The study, from Washington University School of Medicine in St. Louis, is published March 22 in the journal AJP-Heart and Circulatory Physiology.
The study also suggests that diet-induced heart changes in offspring are not only transmitted to offspring by their mothers. Obese mothers' male offspring that mated with healthy females fed a normal diet also passed on the same heart problems. The specific changes to the heart in these offspring were evident in changes to the heart muscle cells' energy factories, called mitochondria.
Obesity - Mothers - Risk - Heart - Problems
"We know that obesity in pregnant mothers raises the risk of future heart problems for her children," said co-senior author Kelle H. Moley, MD, a professor of obstetrics and gynecology. "But we have shown, at least in mice, that these heart problems don't stop with a single generation. They are passed down by both the male and female offspring of obese mothers, even when the offspring eat a normal diet. This was a bit of a surprise -- problems with heart mitochondria seemed likely to be passed down only through females, through the mitochondrial DNA present in the egg that we inherit only from our mothers.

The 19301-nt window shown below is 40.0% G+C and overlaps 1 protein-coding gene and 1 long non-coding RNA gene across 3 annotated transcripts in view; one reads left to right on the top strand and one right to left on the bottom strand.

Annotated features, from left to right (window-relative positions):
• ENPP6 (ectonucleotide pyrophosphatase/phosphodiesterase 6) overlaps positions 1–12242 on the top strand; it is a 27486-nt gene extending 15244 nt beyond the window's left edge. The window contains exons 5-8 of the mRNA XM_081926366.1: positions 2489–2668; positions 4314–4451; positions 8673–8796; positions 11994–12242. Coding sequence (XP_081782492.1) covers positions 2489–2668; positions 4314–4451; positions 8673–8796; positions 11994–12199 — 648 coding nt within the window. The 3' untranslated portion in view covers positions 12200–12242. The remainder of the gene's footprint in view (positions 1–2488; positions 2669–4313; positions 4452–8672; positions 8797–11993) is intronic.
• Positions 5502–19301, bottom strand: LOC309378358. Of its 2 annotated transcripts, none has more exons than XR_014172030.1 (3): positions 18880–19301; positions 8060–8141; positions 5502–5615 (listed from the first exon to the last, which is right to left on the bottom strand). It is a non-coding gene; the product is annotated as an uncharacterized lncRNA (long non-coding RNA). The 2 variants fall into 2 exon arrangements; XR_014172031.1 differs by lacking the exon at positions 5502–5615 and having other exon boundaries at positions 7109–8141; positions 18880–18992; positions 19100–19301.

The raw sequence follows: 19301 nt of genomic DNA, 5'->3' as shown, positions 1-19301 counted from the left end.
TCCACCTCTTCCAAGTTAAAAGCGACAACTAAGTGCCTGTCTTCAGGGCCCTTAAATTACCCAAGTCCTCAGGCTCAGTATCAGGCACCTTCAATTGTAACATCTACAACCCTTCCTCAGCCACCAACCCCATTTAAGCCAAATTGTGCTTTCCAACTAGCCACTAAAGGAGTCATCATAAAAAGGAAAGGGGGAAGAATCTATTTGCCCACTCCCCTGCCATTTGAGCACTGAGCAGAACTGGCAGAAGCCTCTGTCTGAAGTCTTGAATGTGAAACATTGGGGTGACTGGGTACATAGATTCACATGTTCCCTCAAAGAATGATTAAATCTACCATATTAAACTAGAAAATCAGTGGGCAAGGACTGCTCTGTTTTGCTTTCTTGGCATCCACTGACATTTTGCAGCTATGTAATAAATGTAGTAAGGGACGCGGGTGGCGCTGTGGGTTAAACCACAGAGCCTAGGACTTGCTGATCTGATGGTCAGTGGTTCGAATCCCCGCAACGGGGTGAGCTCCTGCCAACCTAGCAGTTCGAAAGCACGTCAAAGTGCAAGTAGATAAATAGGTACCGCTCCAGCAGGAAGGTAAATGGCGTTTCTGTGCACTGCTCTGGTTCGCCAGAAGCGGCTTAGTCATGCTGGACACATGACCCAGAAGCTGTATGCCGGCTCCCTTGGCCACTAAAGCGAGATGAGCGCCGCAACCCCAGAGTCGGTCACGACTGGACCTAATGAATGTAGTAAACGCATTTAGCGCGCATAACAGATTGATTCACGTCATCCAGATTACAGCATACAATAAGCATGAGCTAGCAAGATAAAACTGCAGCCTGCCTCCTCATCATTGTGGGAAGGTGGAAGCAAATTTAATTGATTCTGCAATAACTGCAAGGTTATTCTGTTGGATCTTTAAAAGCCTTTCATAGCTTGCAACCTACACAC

"Now that we've shown that mouse fathers pass this down as well, we have to start studying changes in the DNA of the nucleus in both the egg and the sperm to make sure we understand all the contributing factors," she said.
Researchers - Heart - Problems - Mouse - Diet
Notably, the researchers found multigenerational heart problems, even when the mouse offspring were not obese and ate a normal diet throughout their lives. Though perhaps revealing some effects of a healthy diet, the severity of the heart problems diminished slightly over the generations of mice that ate standard chow diets, the researchers noted.
The heart abnormalities induced by maternal obesity included cardiac mitochondria that appeared small and fragmented and that consumed less oxygen than...
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